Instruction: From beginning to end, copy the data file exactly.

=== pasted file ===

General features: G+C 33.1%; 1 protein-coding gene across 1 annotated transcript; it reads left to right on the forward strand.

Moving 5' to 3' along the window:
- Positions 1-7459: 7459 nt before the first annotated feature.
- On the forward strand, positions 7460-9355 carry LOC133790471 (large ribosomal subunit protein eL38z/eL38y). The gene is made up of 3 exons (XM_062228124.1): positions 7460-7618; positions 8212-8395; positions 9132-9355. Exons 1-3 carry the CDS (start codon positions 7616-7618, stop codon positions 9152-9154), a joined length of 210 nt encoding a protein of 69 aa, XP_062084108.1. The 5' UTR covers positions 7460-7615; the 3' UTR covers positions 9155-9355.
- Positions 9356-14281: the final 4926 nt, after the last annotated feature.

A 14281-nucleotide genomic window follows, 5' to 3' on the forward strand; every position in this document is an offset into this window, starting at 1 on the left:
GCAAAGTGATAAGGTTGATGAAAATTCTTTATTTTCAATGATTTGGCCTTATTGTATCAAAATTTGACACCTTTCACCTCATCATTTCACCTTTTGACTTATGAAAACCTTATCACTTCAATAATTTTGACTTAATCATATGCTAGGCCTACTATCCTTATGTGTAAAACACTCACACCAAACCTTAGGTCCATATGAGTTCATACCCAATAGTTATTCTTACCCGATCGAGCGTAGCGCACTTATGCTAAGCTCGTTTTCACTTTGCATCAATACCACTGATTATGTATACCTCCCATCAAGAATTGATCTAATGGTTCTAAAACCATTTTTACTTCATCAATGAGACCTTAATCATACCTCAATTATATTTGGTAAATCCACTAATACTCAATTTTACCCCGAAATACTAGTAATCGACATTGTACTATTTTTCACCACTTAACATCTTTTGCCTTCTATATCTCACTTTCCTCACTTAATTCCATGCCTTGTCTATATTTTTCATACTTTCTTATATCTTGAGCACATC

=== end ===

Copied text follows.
General features: G+C 33.1%; 1 protein-coding gene across 1 annotated transcript; it reads left to right on the forward strand.

Moving 5' to 3' along the window:
- Positions 1-7459: 7459 nt before the first annotated feature.
- On the forward strand, positions 7460-9355 carry LOC133790471 (large ribosomal subunit protein eL38z/eL38y). The gene is made up of 3 exons (XM_062228124.1): positions 7460-7618; positions 8212-8395; positions 9132-9355. Exons 1-3 carry the CDS (start codon positions 7616-7618, stop codon positions 9152-9154), a joined length of 210 nt encoding a protein of 69 aa, XP_062084108.1. The 5' UTR covers positions 7460-7615; the 3' UTR covers positions 9155-9355.
- Positions 9356-14281: the final 4926 nt, after the last annotated feature.

A 14281-nucleotide genomic window follows, 5' to 3' on the forward strand; every position in this document is an offset into this window, starting at 1 on the left:
GCAAAGTGATAAGGTTGATGAAAATTCTTTATTTTCAATGATTTGGCCTTATTGTATCAAAATTTGACACCTTTCACCTCATCATTTCACCTTTTGACTTATGAAAACCTTATCACTTCAATAATTTTGACTTAATCATATGCTAGGCCTACTATCCTTATGTGTAAAACACTCACACCAAACCTTAGGTCCATATGAGTTCATACCCAATAGTTATTCTTACCCGATCGAGCGTAGCGCACTTATGCTAAGCTCGTTTTCACTTTGCATCAATACCACTGATTATGTATACCTCCCATCAAGAATTGATCTAATGGTTCTAAAACCATTTTTACTTCATCAATGAGACCTTAATCATACCTCAATTATATTTGGTAAATCCACTAATACTCAATTTTACCCCGAAATACTAGTAATCGACATTGTACTATTTTTCACCACTTAACATCTTTTGCCTTCTATATCTCACTTTCCTCACTTAATTCCATGCCTTGTCTATATTTTTCATACTTTCTTATATCTTGAGCACATC